The Sultanate of Oman plans to build one of the largest green hydrogen plants in the world in a move to make the oil-producing country a pioneer in renewable energy technology, according to The Guardian.
Green hydrogen – produced by breaking down water into two components using electricity from renewable energy sources – is considered the fuel of the future, as it contributes to reducing carbon emissions from fossil fuels.
The newspaper reported that the project, which will begin operations in 2028, is located on the cost of the Arabian Sea in the Central Governorate, with the aim of producing 25 gigawatts of wind and solar energy.
This comes as an effort to reduce the dependence of the state’s economy on oil within the framework of Oman 2040 Vision, launched during the reign of Sultan Haitham bin Tarik.
The $30 billion project is based on a consortium of companies, including the national oil and gas company QQ and the Hong Kong- based renewable hydrogen development company, Intercontinental Energy.
Oman currently relies heavily on fossil fuels, generating up to 85% of its GDP from oil and gas, but its reserves of fossil fuels are dwindling and the cost of extracting it is rising.
Sultanate of Oman Vision 2040
In December 2020, the country published the Oman Vision 2040 Strategy, a plan to diversify the economy away from oil and increase investment in renewable energy sources that other Gulf states have begun to work in, including Abu Dhabi and Saudi Arabia, the world’s largest oil exporter.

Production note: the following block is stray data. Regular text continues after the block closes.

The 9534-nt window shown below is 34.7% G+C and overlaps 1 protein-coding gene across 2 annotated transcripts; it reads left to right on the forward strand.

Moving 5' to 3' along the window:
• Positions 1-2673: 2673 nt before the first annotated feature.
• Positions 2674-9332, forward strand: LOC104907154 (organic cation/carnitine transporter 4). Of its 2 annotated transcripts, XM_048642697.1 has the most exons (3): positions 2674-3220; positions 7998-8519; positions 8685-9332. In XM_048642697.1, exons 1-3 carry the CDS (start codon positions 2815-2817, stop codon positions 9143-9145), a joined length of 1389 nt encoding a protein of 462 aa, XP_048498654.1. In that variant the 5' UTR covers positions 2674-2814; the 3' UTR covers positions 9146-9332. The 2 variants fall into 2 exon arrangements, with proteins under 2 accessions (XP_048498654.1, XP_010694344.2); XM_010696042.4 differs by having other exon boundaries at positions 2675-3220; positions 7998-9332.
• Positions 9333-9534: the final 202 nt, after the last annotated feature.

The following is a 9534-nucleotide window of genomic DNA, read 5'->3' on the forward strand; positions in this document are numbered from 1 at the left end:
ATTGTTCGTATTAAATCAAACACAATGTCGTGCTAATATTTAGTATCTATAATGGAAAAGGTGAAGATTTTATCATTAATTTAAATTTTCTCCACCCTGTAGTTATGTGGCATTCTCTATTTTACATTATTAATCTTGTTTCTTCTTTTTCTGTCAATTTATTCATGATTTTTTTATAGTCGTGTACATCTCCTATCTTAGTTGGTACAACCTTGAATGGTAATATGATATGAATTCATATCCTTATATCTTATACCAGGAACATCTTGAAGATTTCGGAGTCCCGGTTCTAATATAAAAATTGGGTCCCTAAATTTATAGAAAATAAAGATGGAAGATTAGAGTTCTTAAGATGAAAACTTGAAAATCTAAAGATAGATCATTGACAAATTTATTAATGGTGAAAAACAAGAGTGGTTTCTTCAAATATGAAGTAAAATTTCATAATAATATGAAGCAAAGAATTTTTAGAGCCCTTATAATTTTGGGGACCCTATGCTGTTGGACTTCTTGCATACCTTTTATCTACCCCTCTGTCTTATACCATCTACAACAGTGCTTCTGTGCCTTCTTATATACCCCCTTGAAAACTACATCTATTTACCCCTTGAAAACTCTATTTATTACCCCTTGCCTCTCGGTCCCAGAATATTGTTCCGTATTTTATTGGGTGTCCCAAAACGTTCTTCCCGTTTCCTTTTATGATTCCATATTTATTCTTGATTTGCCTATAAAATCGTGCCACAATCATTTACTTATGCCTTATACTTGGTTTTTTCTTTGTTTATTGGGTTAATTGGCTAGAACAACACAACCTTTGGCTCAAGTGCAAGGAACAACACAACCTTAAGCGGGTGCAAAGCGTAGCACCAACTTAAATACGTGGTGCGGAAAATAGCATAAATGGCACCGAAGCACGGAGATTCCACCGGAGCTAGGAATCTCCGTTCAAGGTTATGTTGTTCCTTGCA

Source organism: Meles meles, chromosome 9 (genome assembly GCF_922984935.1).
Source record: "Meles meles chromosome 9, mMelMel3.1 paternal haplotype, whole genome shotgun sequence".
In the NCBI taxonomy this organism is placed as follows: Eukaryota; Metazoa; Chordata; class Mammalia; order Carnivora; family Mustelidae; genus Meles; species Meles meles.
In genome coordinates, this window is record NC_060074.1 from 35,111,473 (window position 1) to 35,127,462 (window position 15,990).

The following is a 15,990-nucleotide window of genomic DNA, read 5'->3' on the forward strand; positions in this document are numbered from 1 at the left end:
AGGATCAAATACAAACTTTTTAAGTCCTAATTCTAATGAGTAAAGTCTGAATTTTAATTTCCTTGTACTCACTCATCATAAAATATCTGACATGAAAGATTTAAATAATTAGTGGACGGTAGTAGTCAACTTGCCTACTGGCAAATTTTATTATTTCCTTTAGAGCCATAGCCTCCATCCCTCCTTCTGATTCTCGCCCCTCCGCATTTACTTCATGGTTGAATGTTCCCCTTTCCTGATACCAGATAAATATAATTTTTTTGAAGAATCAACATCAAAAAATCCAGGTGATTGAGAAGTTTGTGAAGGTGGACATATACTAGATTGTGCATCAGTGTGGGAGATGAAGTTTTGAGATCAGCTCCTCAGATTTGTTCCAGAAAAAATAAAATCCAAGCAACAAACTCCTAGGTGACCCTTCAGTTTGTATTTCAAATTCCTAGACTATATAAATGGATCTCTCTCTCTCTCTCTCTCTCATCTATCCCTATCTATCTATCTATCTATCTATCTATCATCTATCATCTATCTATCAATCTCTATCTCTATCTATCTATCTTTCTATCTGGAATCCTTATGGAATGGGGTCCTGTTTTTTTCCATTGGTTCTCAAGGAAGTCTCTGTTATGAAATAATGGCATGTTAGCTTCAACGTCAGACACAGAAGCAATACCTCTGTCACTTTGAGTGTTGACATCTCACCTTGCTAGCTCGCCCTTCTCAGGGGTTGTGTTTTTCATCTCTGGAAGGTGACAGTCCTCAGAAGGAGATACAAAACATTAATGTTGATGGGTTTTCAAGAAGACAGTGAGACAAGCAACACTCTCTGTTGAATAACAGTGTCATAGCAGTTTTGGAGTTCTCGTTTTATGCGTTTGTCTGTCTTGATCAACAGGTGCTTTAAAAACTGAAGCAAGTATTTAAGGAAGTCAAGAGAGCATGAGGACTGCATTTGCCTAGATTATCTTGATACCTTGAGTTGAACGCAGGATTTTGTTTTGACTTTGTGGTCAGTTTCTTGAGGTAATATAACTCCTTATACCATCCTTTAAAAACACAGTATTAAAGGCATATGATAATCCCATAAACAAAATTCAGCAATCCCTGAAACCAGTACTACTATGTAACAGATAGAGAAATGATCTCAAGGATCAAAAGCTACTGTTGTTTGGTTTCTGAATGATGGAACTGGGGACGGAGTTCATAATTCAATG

Alicia Eastman, co-founder and president of Intercontinental Energy, said most of the exports would be to Europe and Asia, either as hydrogen or converted into green ammonia, which makes it easier to ship and store.
The facility aims to produce 1.8 million tons of green hydrogen and up to 10 million tons of green ammonia annually.
Eastman said green hydrogen could play an important role, thanks to Oman’s abundant sunshine during the day and strong winds at night.
One of the obstacles to green hydrogen projects has been cost, in part due to the massive amounts of energy required.
But with lower prices for renewables and electrolyzers, and higher fossil fuel prices, costs could fall by as much as 64 percent by 2030, according to research by Wood Mackenzie, a consultancy.